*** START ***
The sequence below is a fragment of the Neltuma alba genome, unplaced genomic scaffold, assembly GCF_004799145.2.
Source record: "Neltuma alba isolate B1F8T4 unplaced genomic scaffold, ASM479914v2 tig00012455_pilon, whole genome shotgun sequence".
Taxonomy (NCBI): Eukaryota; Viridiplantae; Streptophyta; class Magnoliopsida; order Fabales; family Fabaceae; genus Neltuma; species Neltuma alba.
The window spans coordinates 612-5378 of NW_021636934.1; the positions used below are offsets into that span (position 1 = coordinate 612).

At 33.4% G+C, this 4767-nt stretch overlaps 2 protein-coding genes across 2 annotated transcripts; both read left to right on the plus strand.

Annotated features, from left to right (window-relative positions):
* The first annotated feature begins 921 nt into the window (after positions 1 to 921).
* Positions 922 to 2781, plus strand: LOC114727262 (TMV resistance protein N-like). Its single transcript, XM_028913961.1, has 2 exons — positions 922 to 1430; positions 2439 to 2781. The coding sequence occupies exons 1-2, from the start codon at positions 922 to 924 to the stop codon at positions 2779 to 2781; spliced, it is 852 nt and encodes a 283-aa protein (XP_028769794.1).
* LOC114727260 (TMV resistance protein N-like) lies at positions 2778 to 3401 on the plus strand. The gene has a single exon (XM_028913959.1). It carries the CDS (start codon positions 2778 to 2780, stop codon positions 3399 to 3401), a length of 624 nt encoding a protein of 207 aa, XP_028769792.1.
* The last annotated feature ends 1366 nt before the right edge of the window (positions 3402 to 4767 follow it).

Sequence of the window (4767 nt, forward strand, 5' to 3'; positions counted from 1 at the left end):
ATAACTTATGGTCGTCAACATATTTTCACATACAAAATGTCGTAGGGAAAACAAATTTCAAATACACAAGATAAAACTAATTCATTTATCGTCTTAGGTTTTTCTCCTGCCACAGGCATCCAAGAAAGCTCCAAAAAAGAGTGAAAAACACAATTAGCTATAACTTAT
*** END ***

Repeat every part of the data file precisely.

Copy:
The sequence below is a fragment of the Neltuma alba genome, unplaced genomic scaffold, assembly GCF_004799145.2.
Source record: "Neltuma alba isolate B1F8T4 unplaced genomic scaffold, ASM479914v2 tig00012455_pilon, whole genome shotgun sequence".
Taxonomy (NCBI): Eukaryota; Viridiplantae; Streptophyta; class Magnoliopsida; order Fabales; family Fabaceae; genus Neltuma; species Neltuma alba.
The window spans coordinates 612-5378 of NW_021636934.1; the positions used below are offsets into that span (position 1 = coordinate 612).

At 33.4% G+C, this 4767-nt stretch overlaps 2 protein-coding genes across 2 annotated transcripts; both read left to right on the plus strand.

Annotated features, from left to right (window-relative positions):
* The first annotated feature begins 921 nt into the window (after positions 1 to 921).
* Positions 922 to 2781, plus strand: LOC114727262 (TMV resistance protein N-like). Its single transcript, XM_028913961.1, has 2 exons — positions 922 to 1430; positions 2439 to 2781. The coding sequence occupies exons 1-2, from the start codon at positions 922 to 924 to the stop codon at positions 2779 to 2781; spliced, it is 852 nt and encodes a 283-aa protein (XP_028769794.1).
* LOC114727260 (TMV resistance protein N-like) lies at positions 2778 to 3401 on the plus strand. The gene has a single exon (XM_028913959.1). It carries the CDS (start codon positions 2778 to 2780, stop codon positions 3399 to 3401), a length of 624 nt encoding a protein of 207 aa, XP_028769792.1.
* The last annotated feature ends 1366 nt before the right edge of the window (positions 3402 to 4767 follow it).

Sequence of the window (4767 nt, forward strand, 5' to 3'; positions counted from 1 at the left end):
ATAACTTATGGTCGTCAACATATTTTCACATACAAAATGTCGTAGGGAAAACAAATTTCAAATACACAAGATAAAACTAATTCATTTATCGTCTTAGGTTTTTCTCCTGCCACAGGCATCCAAGAAAGCTCCAAAAAAGAGTGAAAAACACAATTAGCTATAACTTAT